In this week’s roundup we have, social media data predicting our death, Pulsar’s £4.5m acquisition, Career Porn and burnout, Instagram picture shame, the easy spread of disinformation as-a-service, analytics not needing that much data, and the EU ruling to force Facebook to remove posts.
Can Social Media Predict When You’ll Die?
A little morbid, but Nextgov asks if social media can predict when you’ll die. They reference an article from Facebook about an algorithm that can predict major life changes, including death. The article includes a video from Elaine Nsoesie, where she digs into whether it is feasible for social data to tell us when we’ll die. Would you want to know?
Pulsar Acquired by Access Intelligence
After a partnership deal with Sermo was announced a couple of weeks ago, Pulsar is back in the news after being acquired by Access Intelligence. Pulsar was acquired for £4.5 million.
#CareerPorn and the Fast-Track to Burnout
This is a great piece on how the way we talk about work on social media might actually fuel burnout and a kind of work ‘fear of missing out’. Have you been feeling this way from the #MondayMotivtion, #GirlBoss or other work-related hashtags?
Company Shamed an Applicant for Her Instagram Picture
After encouraging applicants to follow the company’s Instagram age for a better chance of being hired, the company proceeded to screenshot a photo of an intern applicant wearing a bathing suit by a pool with the caption – “I am looking for a professional marketer – not a bikini model”.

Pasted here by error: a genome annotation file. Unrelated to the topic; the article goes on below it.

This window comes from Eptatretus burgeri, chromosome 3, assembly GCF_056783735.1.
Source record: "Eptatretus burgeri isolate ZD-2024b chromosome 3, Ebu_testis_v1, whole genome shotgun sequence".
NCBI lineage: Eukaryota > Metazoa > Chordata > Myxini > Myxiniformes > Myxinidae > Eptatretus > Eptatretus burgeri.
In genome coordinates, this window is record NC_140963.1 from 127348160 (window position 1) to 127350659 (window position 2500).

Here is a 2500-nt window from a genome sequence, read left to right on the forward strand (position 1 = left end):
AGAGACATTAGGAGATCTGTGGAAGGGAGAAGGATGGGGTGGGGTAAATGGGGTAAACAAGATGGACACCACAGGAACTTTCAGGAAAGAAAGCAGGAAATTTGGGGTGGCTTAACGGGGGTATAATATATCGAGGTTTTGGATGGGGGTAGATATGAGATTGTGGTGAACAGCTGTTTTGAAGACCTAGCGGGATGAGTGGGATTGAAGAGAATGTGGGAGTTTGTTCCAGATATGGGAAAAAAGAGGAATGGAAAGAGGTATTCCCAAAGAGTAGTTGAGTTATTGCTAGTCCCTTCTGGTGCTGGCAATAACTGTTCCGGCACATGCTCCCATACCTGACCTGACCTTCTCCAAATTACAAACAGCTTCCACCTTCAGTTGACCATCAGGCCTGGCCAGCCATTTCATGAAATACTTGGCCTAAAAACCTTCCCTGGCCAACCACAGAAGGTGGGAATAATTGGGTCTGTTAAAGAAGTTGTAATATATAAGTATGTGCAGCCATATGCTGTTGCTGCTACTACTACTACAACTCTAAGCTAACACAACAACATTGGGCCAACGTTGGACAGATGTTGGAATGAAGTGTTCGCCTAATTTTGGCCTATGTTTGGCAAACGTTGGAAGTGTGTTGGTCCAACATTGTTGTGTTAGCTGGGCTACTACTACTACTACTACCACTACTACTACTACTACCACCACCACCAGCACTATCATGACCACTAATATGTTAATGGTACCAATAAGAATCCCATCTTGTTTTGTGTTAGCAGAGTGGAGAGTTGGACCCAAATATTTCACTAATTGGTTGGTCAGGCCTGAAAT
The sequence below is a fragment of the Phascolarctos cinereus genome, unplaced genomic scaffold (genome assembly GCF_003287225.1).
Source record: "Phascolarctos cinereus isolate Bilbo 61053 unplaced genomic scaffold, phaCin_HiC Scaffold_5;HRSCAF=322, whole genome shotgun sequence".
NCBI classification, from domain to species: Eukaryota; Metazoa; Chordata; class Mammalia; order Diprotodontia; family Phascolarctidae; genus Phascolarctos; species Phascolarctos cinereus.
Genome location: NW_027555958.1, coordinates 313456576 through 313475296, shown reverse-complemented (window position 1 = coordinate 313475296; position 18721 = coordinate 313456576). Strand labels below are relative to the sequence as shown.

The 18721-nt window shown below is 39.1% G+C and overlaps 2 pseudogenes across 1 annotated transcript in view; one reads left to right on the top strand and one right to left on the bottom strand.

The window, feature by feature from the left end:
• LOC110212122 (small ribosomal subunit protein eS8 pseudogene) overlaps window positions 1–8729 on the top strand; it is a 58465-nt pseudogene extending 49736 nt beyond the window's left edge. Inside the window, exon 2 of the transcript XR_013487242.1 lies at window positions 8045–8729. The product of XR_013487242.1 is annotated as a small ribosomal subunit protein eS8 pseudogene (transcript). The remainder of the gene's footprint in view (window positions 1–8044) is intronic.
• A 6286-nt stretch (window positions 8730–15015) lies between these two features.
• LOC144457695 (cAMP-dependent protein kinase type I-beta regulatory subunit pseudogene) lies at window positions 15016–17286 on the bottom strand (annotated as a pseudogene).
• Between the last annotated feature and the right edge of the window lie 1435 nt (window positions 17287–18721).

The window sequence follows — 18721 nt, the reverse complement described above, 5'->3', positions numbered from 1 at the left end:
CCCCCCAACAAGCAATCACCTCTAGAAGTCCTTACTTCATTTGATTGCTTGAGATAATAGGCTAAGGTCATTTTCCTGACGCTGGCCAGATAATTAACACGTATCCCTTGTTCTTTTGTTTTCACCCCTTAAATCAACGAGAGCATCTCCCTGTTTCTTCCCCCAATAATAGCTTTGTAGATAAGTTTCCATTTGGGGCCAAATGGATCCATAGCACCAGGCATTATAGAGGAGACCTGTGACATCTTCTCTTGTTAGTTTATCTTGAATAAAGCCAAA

When the applicant privately messages the company asking them to take the photo down, they responded with “best of luck” and blocked her. This is an interesting case of making inferences about a person from their photos – how many times do we do this when analysing visual content? I think that more formal training in semiotics may be needed.
Disinformation as a Service Crosses Borders with Ease
A recent report from the security firm Recorded Future documents tow campaigns that it paid Russian-speaking, dark web propagandists-for-hire to run. After doing this they realised how easy it is to buy disinformation as a service, and national boundaries and linguist barriers did not hinder the campaign.
Most Analytics Projects Don’t Require that Much Data
Probably not that shocking to those of us who analyse social data, but a recent HBR article discusses how most analytics projects don’t require that much data. There’s been a preoccupation with collecting data, all the data – it is the new oil after all. The more experienced of us know better – that we need the right data and the right metrics and models to measure it.
EU Court Rules Countries Can Force Facebook to Remove Posts
Across at Forbes, Lisette Voytko reports that the EU’s highest court ruled Thursday that Facebook can be forced to take down posts and restrict access to them across the world, setting precedent for content policing on the social network and other internet platforms.
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